Panicum sumatrense

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Panicum sumatrense
A closeup fo Samai millet with husk.JPG
Scientific classification
Kingdom: Plantae
(unranked): Angiosperms
(unranked): Monocots
(unranked): Commelinids
Order: Poales
Family: Poaceae
Genus: Panicum
Species: P. sumatrense
Binomial name
Panicum sumatrense
Roth ex Roem. & Schult.
Synonyms

Panicum miliare auct. non Lam.

Panicum sumatrense, known as little millet, is a species of millet in the family Poaceae.

Description[edit]

This species of cereal is similar in habit to the proso millet except that it is smaller. It is an annual herbaceous plant, which grows straight or with folded blades to a height of 30 cm to 1 m. The leaves are linear, with the sometimes hairy laminae and membranous hairy ligules. The panicles are from 4 to 15 cm in length with 2 to 3.5 mm long awn. The grain is round and smooth, 1.8 to 1.9 mm long.

Subspecies[edit]

There have been two subspecies described:

  • Panicum sumatrense Roth ex Roem. & Schult. subsp. psilopodium (Trin.) Wet.
  • Panicum sumatrense Roth ex Roem. & Schult. subsp. sumatrense

Distribution and habitat[edit]

In the temperate zones of Asia: the Caucasus, China, East Asia and also in the tropics of the continent: India, Indochina and Malaysia.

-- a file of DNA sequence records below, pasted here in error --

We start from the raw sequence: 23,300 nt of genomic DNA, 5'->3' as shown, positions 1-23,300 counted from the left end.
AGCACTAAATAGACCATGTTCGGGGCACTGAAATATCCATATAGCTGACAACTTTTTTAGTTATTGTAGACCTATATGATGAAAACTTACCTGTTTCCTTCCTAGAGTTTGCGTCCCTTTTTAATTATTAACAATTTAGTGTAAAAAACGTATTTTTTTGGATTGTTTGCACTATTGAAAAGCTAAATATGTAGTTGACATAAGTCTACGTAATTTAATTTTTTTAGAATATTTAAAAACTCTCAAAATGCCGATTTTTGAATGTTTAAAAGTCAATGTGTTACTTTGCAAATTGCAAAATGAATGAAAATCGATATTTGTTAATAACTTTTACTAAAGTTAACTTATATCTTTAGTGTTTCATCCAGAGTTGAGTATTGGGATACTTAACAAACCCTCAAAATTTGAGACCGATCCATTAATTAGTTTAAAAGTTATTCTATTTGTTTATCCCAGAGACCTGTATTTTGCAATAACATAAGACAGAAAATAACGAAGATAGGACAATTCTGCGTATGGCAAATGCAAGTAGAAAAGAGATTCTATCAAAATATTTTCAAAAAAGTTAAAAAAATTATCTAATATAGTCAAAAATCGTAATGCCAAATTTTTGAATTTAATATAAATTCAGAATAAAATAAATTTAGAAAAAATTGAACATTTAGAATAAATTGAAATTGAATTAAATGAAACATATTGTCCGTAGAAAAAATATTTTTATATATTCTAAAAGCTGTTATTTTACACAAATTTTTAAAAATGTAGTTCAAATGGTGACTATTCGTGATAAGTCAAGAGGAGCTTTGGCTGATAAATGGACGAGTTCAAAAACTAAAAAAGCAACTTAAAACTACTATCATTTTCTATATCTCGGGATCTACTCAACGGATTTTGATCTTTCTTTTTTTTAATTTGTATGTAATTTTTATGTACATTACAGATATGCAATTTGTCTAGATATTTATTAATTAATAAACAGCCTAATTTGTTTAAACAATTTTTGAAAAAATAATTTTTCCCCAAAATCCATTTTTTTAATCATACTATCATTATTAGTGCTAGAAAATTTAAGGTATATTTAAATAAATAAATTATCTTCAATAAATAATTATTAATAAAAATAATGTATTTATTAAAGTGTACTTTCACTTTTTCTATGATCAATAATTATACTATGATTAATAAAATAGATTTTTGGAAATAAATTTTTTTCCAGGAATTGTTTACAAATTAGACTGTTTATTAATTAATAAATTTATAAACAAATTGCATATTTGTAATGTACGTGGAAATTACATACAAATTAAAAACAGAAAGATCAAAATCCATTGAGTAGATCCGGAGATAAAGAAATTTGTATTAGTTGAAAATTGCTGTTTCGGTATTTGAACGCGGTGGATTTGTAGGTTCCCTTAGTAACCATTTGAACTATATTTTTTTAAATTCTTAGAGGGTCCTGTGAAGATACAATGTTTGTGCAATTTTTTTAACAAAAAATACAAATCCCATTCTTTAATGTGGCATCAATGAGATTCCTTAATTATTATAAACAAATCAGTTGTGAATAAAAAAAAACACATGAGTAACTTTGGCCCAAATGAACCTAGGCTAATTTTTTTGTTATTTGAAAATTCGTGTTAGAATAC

It can withstand both drought and waterlogging. It can be cultivated up to 2000 m above sea level.

little millet
Nutritional value per 100 g (3.5 oz)
Energy 341 kcal (1,430 kJ)
67.0 g
Dietary fiber 7.6 g
4.7 g
7.7 g
Minerals
Calcium
(2%)
17.0 mg
Iron
(72%)
9.3 mg
Phosphorus
(31%)
220.0 mg

Percentages are roughly approximated using US recommendations for adults.
Source: USDA Nutrient Database

Common names[edit]

Hindi: Moraiyo, Kutki, Shavan.
Bengali : Sama.
Tamil : Samai.
Gujarati : Gajro, Kuri.
Telugu : Samalu.
Marathi : Sava, Halvi, Vari.
Oriya : Suan.
Kannada : Saame.

Cultivation[edit]

The largest cultivation is in central India. Usually, it is planted using a seed drill. It can also if necessary be planted spoiled. The green plant can also be used in part as cattle feed. The straw can be mixed with clay or cement be used in construction.

The harvest yield is from 230 to 900 kg/ha.

Archaeobotany[edit]

At the Indus Valley Civilisation sites of Harappa and Farmana, the millet assemblage was dominated by little millet.[2] Over 10,000 grains of little millet were recovered at Harappa.[2] At Harappa, little millet cultivation peaked at around 2600 BC, accounting for around 5% of the total cereal assemblage.[2]

Preparation[edit]

Little Millet is cooked like rice. Sometimes the millet is also milled and baked. The protein content of the grain is 7.7%.

Notes[edit]

References[edit]

This article is based on a translation of the corresponding article in the German Wikipedia.